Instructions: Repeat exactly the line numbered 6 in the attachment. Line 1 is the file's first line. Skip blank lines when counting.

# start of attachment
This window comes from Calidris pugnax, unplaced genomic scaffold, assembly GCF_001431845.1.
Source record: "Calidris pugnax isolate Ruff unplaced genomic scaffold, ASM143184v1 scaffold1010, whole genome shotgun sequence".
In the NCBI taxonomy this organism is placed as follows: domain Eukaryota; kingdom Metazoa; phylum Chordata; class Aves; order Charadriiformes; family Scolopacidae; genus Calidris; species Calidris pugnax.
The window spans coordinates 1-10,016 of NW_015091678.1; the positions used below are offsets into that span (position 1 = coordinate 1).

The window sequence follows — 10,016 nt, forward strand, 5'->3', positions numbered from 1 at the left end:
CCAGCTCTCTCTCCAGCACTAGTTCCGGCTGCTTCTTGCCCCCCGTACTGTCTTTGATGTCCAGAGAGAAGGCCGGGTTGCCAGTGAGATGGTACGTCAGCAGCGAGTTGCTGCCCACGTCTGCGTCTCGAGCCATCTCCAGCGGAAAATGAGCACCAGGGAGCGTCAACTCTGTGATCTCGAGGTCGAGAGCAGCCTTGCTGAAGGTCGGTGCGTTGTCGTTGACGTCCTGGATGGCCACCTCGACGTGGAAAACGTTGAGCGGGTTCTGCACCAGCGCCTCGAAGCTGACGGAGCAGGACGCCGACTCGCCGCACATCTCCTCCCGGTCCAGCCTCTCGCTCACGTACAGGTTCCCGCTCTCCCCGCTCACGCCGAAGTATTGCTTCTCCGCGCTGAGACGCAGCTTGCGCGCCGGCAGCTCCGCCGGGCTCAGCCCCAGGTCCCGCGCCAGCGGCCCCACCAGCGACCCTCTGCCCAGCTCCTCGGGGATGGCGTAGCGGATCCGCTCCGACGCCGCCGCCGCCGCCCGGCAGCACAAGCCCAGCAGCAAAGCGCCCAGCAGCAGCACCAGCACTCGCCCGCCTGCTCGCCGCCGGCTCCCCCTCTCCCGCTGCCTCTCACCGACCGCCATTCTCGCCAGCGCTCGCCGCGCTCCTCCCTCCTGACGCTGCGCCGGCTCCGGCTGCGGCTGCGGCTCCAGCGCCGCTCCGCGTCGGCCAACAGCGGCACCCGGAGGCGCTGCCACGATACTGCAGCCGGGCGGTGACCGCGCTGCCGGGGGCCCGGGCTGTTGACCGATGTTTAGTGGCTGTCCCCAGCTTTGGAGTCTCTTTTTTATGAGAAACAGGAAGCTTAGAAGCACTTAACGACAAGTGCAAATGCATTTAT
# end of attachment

CCAGCTCTCTCTCCAGCACTAGTTCCGGCTGCTTCTTGCCCCCCGTACTGTCTTTGATGTCCAGAGAGAAGGCCGGGTTGCCAGTGAGATGGTACGTCAGCAGCGAGTTGCTGCCCACGTCTGCGTCTCGAGCCATCTCCAGCGGAAAATGAGCACCAGGGAGCGTCAACTCTGTGATCTCGAGGTCGAGAGCAGCCTTGCTGAAGGTCGGTGCGTTGTCGTTGACGTCCTGGATGGCCACCTCGACGTGGAAAACGTTGAGCGGGTTCTGCACCAGCGCCTCGAAGCTGACGGAGCAGGACGCCGACTCGCCGCACATCTCCTCCCGGTCCAGCCTCTCGCTCACGTACAGGTTCCCGCTCTCCCCGCTCACGCCGAAGTATTGCTTCTCCGCGCTGAGACGCAGCTTGCGCGCCGGCAGCTCCGCCGGGCTCAGCCCCAGGTCCCGCGCCAGCGGCCCCACCAGCGACCCTCTGCCCAGCTCCTCGGGGATGGCGTAGCGGATCCGCTCCGACGCCGCCGCCGCCGCCCGGCAGCACAAGCCCAGCAGCAAAGCGCCCAGCAGCAGCACCAGCACTCGCCCGCCTGCTCGCCGCCGGCTCCCCCTCTCCCGCTGCCTCTCACCGACCGCCATTCTCGCCAGCGCTCGCCGCGCTCCTCCCTCCTGACGCTGCGCCGGCTCCGGCTGCGGCTGCGGCTCCAGCGCCGCTCCGCGTCGGCCAACAGCGGCACCCGGAGGCGCTGCCACGATACTGCAGCCGGGCGGTGACCGCGCTGCCGGGGGCCCGGGCTGTTGACCGATGTTTAGTGGCTGTCCCCAGCTTTGGAGTCTCTTTTTTATGAGAAACAGGAAGCTTAGAAGCACTTAACGACAAGTGCAAATGCATTTAT